COLORADO SPRINGS, Colo. — A veteran of USA Basketball youth teams, incoming Arizona Wildcats wing Stanley Johnson showed up for U18 trials this week a new man.
Already known for a powerful 6-foot-6-inch, 225-pound body — despite saying he never lifts weights — Johnson showed up at the U.S. Olympic Training Center this week and weighed in at 243 pounds.
Eyes opened. Had he started lifting on his own? Did UA strength coach Chris Rounds get to him already? Or was he just eating a lot?
There must have been something tipping that scale, and, well, there was.
“That was with my backpack on,” Johnson said. “I’m about 237.”
No wonder. Johnson looked much the same this week physically, though he played smoother than ever. He was arguably the top player of the 15 named as qualifiers for the U18 team that will compete in the FIBA Americas U18 Championship next week.
But if the difference in Johnson this month isn’t obvious in his measurements, it is in the subtleties of his game. Not only has Johnson gained from a number of different experiences — playing for USA teams, the well-regarded Oakland Soldiers travel team and for powerhouse Mater Dei High School — he worked on his perimeter skills heavily in his final season of high school.
Mater Dei needed a point guard, and Johnson, already the most physically dominant player on the floor, took over. He dished to opponents and set up offenses as often as he drove inside.
UA coach Sean Miller noticed the difference.
“I think Stanley is a very underappreciated ballhandler and passer,” Miller said. “He’s played against every player you can possibly imagine, and one of the things that’s really developed is his ability to handle the ball and pass.
“For somebody of that size, it’s quite a difference. … He has one of those bodies not everyone has.”
The chance to watch and work with Johnson’s emerging talent this month is a bonus for Miller, who is an assistant coach on the U18 team that is preparing for the FIBA Americas U18 Championship starting Friday.
Not only will the two get to know each other on the court for the first time, after years of off-the-court conversations, but Miller also expects to get a better idea of what the Wildcats really have with Johnson.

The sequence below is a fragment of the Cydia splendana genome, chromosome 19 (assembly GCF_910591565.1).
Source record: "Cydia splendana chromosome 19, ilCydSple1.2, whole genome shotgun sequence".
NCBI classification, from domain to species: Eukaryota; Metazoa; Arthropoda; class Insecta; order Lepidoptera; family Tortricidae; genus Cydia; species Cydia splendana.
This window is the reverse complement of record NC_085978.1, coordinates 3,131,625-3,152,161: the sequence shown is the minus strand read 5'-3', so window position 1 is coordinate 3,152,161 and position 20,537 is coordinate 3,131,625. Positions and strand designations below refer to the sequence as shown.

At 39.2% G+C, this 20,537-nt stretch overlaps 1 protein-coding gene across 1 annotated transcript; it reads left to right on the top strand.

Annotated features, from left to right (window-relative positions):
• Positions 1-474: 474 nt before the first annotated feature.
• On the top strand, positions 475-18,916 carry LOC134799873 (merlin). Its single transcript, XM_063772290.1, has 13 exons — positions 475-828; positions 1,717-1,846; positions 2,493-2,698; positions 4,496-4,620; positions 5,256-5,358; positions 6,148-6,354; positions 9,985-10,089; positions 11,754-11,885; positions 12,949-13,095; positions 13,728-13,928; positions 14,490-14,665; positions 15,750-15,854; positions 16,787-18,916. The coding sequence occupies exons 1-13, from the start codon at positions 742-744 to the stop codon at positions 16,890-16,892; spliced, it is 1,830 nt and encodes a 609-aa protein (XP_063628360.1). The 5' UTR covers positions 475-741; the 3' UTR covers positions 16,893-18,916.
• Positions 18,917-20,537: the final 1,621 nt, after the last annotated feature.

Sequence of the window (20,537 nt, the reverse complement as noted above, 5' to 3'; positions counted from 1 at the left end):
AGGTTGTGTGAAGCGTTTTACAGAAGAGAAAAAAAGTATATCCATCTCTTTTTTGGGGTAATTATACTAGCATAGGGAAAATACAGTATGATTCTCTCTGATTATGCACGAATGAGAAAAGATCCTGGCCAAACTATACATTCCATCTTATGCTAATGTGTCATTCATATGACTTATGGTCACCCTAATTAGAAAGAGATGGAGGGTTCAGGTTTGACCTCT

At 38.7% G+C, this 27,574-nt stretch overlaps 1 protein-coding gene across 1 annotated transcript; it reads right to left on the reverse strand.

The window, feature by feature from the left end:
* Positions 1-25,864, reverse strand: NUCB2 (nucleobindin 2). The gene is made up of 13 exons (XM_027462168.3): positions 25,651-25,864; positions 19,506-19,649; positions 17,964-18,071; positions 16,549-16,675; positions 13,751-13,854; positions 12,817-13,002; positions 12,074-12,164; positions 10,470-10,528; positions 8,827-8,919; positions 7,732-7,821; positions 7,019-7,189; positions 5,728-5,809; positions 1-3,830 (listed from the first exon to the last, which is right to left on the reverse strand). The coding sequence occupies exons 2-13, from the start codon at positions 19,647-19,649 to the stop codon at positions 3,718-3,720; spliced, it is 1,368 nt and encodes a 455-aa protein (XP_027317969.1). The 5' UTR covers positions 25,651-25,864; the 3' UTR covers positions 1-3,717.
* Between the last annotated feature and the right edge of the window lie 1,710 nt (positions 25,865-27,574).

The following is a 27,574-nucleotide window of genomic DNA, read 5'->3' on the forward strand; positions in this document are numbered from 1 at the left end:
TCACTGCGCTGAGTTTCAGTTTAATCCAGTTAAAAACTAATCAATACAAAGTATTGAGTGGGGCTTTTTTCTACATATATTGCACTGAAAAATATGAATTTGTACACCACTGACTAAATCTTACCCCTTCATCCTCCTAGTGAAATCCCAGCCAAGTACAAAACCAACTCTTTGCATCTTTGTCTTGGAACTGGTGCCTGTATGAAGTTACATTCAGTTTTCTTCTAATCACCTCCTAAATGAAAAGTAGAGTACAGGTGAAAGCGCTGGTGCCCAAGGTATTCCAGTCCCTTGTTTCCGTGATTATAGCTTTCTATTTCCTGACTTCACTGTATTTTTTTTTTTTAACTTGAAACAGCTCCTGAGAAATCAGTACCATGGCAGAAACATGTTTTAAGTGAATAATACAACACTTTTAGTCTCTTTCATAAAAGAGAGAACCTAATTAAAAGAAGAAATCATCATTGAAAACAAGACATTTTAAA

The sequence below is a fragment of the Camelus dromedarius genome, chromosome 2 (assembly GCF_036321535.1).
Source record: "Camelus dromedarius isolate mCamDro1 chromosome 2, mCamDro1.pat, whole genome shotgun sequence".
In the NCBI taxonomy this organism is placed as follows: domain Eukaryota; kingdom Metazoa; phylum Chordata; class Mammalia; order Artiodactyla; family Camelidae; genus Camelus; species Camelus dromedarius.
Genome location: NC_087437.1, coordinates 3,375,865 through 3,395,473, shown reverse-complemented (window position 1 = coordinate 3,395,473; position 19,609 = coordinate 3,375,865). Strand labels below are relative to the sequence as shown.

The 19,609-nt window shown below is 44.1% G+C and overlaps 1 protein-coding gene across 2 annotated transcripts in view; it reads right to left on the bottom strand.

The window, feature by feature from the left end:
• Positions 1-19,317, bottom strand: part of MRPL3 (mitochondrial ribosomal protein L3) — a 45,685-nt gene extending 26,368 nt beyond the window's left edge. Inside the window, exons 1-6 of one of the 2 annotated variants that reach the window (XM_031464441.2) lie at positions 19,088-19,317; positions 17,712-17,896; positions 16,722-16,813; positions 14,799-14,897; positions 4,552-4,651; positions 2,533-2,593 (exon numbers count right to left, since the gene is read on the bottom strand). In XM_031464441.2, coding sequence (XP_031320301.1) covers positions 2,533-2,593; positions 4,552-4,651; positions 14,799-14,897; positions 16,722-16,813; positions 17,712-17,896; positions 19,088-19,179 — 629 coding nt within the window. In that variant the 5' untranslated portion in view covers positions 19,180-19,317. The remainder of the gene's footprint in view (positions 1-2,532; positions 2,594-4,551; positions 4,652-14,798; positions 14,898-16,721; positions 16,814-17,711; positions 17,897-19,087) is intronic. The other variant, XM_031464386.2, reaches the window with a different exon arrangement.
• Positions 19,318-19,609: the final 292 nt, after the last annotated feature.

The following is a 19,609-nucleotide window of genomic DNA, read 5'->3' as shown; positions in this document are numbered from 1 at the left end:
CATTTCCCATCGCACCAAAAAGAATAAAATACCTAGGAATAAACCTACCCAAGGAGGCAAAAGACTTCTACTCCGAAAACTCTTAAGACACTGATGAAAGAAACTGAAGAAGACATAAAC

Arizona is losing forward Aaron Gordon and guard Nick Johnson from its starting lineup of last season, but can use Johnson anywhere on the wing in what will likely be a key role right away.
Miller may have a better idea of where, exactly, to plug him in after the U18 experience.
“It will be beneficial to him and also for our team,” Miller said. “We’ll get to know what he does well. I would say the environment here, because it’s so competitive, you see what he’ll be able to do as a freshman at the college level, because this is very representative of that.”
The USA’s U18 team is so talented that it’s likely the daily practices will be tougher than the game competition once the tournament begins. But the tournament itself, which is a qualifier for the 2015 U19 World Championship, could offer some different challenges.
Previous experience in international basketball has shown Johnson that’s the case.
“The teams are less athletic, but they do good things,” Johnson said. “A lot of them are crafty with the ball. They make good passes. They guard pretty well. They’re a little more slower- paced.”
It’s the next of a busy stream of events for Johnson, who will arrive in Tucson next month.
Already, he has blitzed through a busy spring, leading Mater Dei to a California Open Division title, then going on to the McDonald’s All American Game, Jordan Brand Classic and Nike Hoop Summit.
Johnson said he kept practicing on his own right up to the U18 trials, too.
“I’ve been trying to work on the pick-and-roll, hitting open shots,” Johnson said. “I ran the offense last year, so I didn’t get to catch and shoot.”
The only thing Johnson didn’t do, of course, was lift weights.
That’s coming soon enough — no matter what Johnson weighs when he arrives at the UA next month.
“Coach Rounds?” Johnson said of the UA strength coach. “Whatever he thinks I need, I’ll do.”